Cisco is preparing patches for a recently discovered Java deserialization vulnerability affecting many of the company’s products.
FoxGlove Security demonstrated in November how Java deserialization vulnerabilities can be exploited for remote code execution via the popular Apache Commons Collections library. While FoxGlove used the Apache library to demonstrate its point, SourceClear experts reported finding tens of other libraries that could introduce vulnerabilities.
Researchers pointed out that the root cause of the issue are not the libraries themselves, but the failure of developers to ensure that untrusted serialized data is not accepted for deserialization.
Cisco has launched an investigation to determine which of its products are affected by the Java deserialization vulnerability. The list so far includes the following product categories: cable modems, collaboration and social media, routing and switching, network application, network and content security devices, network management and provisioning, voice and unified communications devices, video and telepresence devices, and hosted services. A list of products that are not affected has also been published.
Cisco has promised to release software updates that patch the vulnerability (CVE-2015-4852), which the company has rated as “high” severity. There are no workarounds to mitigate the flaw.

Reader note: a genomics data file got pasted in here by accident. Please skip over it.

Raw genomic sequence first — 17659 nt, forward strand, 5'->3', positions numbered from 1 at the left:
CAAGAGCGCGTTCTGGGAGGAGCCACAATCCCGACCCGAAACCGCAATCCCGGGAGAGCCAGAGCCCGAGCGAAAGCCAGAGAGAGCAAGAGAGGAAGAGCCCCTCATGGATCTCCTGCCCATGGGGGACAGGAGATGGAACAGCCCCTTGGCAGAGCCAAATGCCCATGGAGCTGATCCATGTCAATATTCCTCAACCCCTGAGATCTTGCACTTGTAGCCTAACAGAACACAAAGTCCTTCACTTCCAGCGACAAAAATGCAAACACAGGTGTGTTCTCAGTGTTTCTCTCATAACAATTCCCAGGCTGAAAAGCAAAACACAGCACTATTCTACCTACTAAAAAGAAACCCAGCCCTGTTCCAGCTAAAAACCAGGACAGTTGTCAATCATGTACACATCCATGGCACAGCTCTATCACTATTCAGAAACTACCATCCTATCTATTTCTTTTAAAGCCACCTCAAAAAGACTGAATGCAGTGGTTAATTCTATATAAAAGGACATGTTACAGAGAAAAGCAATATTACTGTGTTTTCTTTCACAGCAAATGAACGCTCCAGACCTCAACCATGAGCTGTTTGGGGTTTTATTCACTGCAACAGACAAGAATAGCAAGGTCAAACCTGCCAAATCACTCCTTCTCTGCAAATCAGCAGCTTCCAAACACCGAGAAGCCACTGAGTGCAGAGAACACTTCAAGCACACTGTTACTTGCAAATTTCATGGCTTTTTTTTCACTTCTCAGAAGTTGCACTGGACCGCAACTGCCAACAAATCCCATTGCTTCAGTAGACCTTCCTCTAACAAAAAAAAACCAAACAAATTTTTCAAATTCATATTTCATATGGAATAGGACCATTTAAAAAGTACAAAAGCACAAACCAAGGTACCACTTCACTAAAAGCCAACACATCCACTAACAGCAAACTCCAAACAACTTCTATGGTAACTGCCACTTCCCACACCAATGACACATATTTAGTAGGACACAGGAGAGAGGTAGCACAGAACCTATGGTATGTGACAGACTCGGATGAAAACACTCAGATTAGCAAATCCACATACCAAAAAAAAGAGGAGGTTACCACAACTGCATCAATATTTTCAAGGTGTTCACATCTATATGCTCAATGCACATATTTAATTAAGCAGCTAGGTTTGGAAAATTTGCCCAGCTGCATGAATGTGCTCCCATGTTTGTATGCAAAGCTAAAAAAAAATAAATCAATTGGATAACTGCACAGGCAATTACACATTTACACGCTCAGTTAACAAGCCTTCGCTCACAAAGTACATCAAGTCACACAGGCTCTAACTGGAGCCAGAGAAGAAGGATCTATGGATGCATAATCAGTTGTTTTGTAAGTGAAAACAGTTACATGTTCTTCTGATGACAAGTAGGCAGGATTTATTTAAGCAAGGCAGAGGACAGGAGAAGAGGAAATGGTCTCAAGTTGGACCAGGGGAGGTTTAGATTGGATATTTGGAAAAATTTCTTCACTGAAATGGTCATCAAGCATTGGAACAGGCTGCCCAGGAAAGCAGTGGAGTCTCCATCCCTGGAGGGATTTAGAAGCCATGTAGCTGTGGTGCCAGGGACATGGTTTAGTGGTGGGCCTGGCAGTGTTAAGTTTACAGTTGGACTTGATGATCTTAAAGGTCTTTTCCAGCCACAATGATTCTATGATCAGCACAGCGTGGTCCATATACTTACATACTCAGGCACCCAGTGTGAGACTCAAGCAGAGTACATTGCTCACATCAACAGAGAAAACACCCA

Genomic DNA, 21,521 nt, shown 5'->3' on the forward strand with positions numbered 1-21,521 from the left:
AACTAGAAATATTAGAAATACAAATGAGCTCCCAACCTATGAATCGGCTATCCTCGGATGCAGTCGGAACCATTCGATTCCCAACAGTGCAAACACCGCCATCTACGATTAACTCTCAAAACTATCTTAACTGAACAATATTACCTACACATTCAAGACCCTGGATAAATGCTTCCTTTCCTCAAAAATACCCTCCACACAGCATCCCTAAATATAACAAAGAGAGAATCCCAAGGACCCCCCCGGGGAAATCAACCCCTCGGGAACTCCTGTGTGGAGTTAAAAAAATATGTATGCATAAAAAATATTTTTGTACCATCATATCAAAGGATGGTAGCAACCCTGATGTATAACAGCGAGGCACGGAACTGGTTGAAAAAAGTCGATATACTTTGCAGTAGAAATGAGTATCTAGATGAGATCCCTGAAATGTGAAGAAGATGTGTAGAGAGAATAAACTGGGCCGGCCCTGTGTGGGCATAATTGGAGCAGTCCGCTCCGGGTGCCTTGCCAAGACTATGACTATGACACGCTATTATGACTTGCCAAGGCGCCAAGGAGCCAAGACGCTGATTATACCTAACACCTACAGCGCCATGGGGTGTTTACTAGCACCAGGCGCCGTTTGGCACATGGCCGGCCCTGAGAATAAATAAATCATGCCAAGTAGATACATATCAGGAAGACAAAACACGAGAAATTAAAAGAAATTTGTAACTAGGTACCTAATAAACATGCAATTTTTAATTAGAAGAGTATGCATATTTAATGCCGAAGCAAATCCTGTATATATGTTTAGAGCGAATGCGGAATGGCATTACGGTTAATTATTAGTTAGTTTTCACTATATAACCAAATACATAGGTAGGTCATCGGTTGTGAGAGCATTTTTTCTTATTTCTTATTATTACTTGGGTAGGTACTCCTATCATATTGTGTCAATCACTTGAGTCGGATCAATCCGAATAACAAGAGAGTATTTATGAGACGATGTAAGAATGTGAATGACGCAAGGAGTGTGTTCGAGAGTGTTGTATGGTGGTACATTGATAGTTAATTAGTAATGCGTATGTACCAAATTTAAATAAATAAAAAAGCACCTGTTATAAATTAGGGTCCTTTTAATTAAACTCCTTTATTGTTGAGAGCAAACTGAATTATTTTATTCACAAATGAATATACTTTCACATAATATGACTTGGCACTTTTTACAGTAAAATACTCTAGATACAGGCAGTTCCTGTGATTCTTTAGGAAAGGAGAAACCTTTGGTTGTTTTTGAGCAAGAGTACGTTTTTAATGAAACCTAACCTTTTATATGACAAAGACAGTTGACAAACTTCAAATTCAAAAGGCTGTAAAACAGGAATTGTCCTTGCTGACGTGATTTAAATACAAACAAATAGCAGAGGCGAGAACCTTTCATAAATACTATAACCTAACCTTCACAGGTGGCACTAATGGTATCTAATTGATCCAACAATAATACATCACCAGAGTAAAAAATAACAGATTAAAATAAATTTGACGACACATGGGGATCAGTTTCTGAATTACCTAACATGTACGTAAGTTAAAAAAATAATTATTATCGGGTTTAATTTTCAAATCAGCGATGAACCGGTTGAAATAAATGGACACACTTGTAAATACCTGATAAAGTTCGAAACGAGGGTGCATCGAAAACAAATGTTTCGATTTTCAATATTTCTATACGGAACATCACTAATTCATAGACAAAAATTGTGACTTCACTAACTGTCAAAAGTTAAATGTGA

The networking giant also announced on Wednesday that it released software updates to address a critical vulnerability in its Cisco Prime Collaboration Assurance (PCA) product.
The vulnerability, caused by an undocumented account with a default and static password (CVE-2015-6389), allows a remote, unauthenticated attacker to log in to the system via SSH with limited privileges. Once logged in, an attacker can access sensitive data, modify data, run internal executables, and make the system inaccessible or unstable.
Cisco has also published advisories to detail several medium severity vulnerabilities affecting various products. Some of the flaws have been patched, but there are no fixes or workarounds for many of them.
The list of security holes includes a firmware image upload vulnerability in multiple Cisco IP phones (CVE-2015-6403), an identity validation issue affecting Unified Communication Manager (CVE-2015-6410), cross-site request forgery bugs in Unity Connection (CVE-2015-6408) and some residential gateway devices (CVE-2015-6378), missing authorization checks in a TelePresence product (CVE-2015-6413), an information disclosure flaw in FirePOWER (CVE-2015-6411), and an unauthorized command vulnerability in a wireless residential gateway (CVE-2015-6401).